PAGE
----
RE: Book on Modern Technical Writing

Subject: RE: Book on Modern Technical Writing
From: "Janoff, Steven" <Steven -dot- Janoff -at- hologic -dot- com>
To: Tony Chung <tonyc -at- tonychung -dot- ca>, "Cardimon, Craig" <ccardimon -at- m-s-g -dot- com>, "TechWhirl (techwr-l -at- lists -dot- techwr-l -dot- com)" <techwr-l -at- lists -dot- techwr-l -dot- com>
Date: Thu, 28 Jul 2016 17:50:11 +0000

I haven't been writing all day in at least 15 years.

Maybe Google or somebody but few companies would support having a tech writer spend 90% of their day learning, through testing and research.

I spend 90% of my day editing and updating, incorporating reviewers' comments, hosting reviews, getting info from SMEs, and then ECO-related stuff when it's ready to go out the door. Yes, I'm currently in a regulated industry but even when I was not, I was not spending more than a paltry part of the day doing actual writing.

It's not the 90s anymore. Those were the golden years when tech writers were actually writing. Some still do, but unless you're writing aftermarket software user manuals or something similar, chances are you're just going to be updating someone else's mess. (Observe the recent nightmare that Keith had to go through with RoboHelp and Frame.)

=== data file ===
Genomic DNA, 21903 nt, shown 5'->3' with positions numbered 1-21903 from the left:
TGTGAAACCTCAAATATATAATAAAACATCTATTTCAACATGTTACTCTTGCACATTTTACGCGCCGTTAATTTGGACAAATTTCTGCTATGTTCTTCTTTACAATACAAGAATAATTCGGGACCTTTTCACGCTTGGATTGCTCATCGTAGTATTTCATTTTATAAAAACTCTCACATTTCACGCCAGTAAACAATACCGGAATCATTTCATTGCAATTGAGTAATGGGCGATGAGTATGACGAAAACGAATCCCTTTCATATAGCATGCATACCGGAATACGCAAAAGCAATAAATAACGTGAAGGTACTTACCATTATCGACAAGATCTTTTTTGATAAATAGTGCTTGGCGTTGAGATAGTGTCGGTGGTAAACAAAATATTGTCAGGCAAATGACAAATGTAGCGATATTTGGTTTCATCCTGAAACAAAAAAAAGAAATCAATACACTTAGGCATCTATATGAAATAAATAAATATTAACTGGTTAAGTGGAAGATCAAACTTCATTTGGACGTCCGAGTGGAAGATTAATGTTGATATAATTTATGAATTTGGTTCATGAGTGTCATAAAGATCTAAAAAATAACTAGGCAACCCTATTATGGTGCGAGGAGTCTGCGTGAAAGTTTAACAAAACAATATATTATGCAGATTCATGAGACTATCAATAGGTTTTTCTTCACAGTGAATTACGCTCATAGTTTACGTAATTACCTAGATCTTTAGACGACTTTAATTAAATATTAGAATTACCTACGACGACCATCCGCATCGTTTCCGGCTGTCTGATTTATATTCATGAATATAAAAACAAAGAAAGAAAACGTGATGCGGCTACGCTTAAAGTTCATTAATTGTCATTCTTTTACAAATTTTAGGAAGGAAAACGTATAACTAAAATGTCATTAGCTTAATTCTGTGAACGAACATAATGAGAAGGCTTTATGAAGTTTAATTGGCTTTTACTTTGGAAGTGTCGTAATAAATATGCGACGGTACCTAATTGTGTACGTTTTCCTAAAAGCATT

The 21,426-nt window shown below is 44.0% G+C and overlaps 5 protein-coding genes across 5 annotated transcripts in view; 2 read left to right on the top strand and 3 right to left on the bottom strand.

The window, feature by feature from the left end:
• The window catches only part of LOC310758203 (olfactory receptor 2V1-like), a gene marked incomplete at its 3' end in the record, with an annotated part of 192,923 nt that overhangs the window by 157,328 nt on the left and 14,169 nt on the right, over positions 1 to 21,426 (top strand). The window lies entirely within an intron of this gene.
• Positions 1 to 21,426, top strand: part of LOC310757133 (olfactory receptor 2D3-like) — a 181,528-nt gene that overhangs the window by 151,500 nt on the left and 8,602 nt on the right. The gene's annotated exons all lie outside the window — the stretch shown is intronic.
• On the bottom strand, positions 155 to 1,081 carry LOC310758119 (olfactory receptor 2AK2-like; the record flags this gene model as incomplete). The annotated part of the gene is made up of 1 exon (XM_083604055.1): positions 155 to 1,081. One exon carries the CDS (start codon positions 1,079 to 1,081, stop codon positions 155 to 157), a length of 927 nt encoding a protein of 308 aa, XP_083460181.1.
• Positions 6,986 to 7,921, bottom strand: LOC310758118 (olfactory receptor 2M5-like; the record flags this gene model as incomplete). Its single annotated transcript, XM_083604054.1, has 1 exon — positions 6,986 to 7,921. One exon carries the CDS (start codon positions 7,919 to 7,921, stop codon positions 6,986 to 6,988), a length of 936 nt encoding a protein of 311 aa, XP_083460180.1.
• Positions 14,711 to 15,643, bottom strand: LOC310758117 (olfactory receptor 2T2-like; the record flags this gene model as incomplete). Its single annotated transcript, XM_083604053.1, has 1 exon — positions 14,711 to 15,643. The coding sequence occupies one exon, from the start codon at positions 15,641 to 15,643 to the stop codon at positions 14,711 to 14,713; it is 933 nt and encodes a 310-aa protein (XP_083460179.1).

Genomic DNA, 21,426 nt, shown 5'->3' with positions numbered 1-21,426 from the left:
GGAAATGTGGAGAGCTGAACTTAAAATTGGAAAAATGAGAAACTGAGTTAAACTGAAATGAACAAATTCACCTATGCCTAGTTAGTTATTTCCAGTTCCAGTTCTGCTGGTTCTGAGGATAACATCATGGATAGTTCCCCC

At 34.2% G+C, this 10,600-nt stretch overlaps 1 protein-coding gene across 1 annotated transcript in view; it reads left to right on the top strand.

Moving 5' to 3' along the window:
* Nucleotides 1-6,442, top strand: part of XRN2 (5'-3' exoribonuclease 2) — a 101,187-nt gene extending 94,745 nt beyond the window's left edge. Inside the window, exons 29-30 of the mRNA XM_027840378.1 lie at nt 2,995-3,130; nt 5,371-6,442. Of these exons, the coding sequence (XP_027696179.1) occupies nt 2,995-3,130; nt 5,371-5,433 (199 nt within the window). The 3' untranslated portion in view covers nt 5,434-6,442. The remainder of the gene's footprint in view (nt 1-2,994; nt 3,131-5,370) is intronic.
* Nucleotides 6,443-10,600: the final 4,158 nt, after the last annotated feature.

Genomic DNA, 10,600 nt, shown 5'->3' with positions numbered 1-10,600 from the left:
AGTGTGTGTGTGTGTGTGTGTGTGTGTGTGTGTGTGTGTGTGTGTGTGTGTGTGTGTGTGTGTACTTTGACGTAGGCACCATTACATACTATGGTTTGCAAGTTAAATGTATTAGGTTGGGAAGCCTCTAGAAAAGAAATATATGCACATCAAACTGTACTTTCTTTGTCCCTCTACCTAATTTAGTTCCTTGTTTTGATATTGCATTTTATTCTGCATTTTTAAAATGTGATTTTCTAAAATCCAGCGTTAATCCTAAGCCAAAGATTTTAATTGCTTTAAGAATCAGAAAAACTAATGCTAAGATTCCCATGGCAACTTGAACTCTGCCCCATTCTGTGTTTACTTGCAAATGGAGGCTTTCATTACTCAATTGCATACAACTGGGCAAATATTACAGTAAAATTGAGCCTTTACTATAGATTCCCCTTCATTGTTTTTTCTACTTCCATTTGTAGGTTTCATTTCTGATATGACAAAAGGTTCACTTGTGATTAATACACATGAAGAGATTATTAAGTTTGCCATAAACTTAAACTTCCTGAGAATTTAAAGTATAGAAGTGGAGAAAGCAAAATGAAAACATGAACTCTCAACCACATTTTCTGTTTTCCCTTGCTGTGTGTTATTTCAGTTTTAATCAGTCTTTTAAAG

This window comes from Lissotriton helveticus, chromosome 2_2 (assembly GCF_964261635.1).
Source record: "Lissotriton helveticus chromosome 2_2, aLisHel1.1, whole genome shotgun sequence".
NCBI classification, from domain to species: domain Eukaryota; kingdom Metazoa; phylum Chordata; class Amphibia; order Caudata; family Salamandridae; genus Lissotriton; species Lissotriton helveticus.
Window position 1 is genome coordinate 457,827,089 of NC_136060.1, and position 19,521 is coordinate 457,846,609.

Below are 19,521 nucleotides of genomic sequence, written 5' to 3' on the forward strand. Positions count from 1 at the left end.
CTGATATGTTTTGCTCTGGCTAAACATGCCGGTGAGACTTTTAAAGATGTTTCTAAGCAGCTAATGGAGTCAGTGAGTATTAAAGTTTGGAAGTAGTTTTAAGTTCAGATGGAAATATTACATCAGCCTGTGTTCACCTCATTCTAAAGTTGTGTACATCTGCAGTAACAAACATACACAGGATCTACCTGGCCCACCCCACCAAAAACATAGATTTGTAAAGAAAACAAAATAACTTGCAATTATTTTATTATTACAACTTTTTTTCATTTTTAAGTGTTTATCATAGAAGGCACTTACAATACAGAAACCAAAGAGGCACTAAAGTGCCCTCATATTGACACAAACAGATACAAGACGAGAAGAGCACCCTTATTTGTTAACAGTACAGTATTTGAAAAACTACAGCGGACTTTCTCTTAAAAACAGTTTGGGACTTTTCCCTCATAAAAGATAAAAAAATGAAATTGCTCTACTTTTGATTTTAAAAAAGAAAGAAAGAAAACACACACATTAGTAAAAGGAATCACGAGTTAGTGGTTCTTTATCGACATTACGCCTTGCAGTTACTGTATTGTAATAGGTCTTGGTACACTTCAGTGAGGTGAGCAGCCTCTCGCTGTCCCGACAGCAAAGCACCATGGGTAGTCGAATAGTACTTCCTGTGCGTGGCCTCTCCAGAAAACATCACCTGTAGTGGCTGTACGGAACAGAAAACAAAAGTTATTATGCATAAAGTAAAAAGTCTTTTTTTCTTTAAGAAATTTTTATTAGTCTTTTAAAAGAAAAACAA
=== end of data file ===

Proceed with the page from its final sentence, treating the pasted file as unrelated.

I'll be interested to learn more about Lightweight DITA and the other lightweight solutions. I have yet to see a single-sourcing/reuse solution that is easy to use and fast.

Steve

PS - "Click OK to save your changes." At one position we had that written in several thousand places in the full documentation set (DITA/XML/CCMS). That one phrase probably kept several of us fed for several days. (We were going to put it in a conref but for some reason it was not efficient.) Then the Information Architect told us we didn't need the instruction at all, so we removed it everywhere.


On Tuesday, July 26, 2016 2:53 PM, Tony Chung wrote:

F* yeah:

How to spend your time

Beyond a discussion of tools and workflows, Etter offers some advice for writing good content. He says,

â producing content that people will read and find useful is, like, *really
hard.*

Instead of writing all day, Etter says technical writers should spend 90% of their day learning (through testing and research), and only 10% writing.
You write only after you have a good understanding of how the system works.


How many times have I climbed this mountain?

-Tony


On Tue, Jul 26, 2016 at 1:14 PM, Cardimon, Craig <ccardimon -at- m-s-g -dot- com>
wrote:

> Interesting take. Your thoughts?
>
> http://idratherbewriting.com/2016/07/26/modern-technical-writing-review/
>
>
> Cordially,
> Craig Cardimon | Senior Technical Writer

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References:
Book on Modern Technical Writing: From: Cardimon, Craig
Re: Book on Modern Technical Writing: From: Tony Chung

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